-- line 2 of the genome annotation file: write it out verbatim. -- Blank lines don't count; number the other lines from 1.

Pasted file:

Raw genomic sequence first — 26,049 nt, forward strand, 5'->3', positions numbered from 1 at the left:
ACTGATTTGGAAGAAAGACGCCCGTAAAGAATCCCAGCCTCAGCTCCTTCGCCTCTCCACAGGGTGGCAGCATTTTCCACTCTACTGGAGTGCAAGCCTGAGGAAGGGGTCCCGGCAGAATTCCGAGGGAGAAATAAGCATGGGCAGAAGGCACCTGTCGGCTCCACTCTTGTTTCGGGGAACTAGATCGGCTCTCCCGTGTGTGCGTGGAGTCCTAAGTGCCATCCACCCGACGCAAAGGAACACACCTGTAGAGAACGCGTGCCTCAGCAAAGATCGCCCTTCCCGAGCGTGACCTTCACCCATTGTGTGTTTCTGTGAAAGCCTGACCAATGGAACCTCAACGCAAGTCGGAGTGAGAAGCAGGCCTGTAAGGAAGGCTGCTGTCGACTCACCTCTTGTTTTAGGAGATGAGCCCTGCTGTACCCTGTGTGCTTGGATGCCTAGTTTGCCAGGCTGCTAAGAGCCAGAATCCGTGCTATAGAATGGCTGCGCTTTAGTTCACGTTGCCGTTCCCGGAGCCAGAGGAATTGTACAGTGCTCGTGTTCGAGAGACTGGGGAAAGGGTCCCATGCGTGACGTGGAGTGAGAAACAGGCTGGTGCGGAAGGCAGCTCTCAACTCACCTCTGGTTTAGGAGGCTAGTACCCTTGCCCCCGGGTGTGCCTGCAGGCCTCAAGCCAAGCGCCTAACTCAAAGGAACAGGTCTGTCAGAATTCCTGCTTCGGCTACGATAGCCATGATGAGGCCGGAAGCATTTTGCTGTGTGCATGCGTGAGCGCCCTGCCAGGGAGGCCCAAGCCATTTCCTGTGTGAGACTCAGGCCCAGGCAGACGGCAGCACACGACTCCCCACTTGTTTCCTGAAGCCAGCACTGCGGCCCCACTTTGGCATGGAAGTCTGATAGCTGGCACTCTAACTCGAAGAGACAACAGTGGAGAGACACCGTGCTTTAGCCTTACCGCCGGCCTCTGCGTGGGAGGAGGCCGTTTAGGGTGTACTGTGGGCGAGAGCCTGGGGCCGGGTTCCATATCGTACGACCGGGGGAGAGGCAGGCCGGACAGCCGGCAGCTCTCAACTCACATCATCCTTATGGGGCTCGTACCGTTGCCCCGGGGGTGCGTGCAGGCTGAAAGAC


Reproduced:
ACTGATTTGGAAGAAAGACGCCCGTAAAGAATCCCAGCCTCAGCTCCTTCGCCTCTCCACAGGGTGGCAGCATTTTCCACTCTACTGGAGTGCAAGCCTGAGGAAGGGGTCCCGGCAGAATTCCGAGGGAGAAATAAGCATGGGCAGAAGGCACCTGTCGGCTCCACTCTTGTTTCGGGGAACTAGATCGGCTCTCCCGTGTGTGCGTGGAGTCCTAAGTGCCATCCACCCGACGCAAAGGAACACACCTGTAGAGAACGCGTGCCTCAGCAAAGATCGCCCTTCCCGAGCGTGACCTTCACCCATTGTGTGTTTCTGTGAAAGCCTGACCAATGGAACCTCAACGCAAGTCGGAGTGAGAAGCAGGCCTGTAAGGAAGGCTGCTGTCGACTCACCTCTTGTTTTAGGAGATGAGCCCTGCTGTACCCTGTGTGCTTGGATGCCTAGTTTGCCAGGCTGCTAAGAGCCAGAATCCGTGCTATAGAATGGCTGCGCTTTAGTTCACGTTGCCGTTCCCGGAGCCAGAGGAATTGTACAGTGCTCGTGTTCGAGAGACTGGGGAAAGGGTCCCATGCGTGACGTGGAGTGAGAAACAGGCTGGTGCGGAAGGCAGCTCTCAACTCACCTCTGGTTTAGGAGGCTAGTACCCTTGCCCCCGGGTGTGCCTGCAGGCCTCAAGCCAAGCGCCTAACTCAAAGGAACAGGTCTGTCAGAATTCCTGCTTCGGCTACGATAGCCATGATGAGGCCGGAAGCATTTTGCTGTGTGCATGCGTGAGCGCCCTGCCAGGGAGGCCCAAGCCATTTCCTGTGTGAGACTCAGGCCCAGGCAGACGGCAGCACACGACTCCCCACTTGTTTCCTGAAGCCAGCACTGCGGCCCCACTTTGGCATGGAAGTCTGATAGCTGGCACTCTAACTCGAAGAGACAACAGTGGAGAGACACCGTGCTTTAGCCTTACCGCCGGCCTCTGCGTGGGAGGAGGCCGTTTAGGGTGTACTGTGGGCGAGAGCCTGGGGCCGGGTTCCATATCGTACGACCGGGGGAGAGGCAGGCCGGACAGCCGGCAGCTCTCAACTCACATCATCCTTATGGGGCTCGTACCGTTGCCCCGGGGGTGCGTGCAGGCTGAAAGAC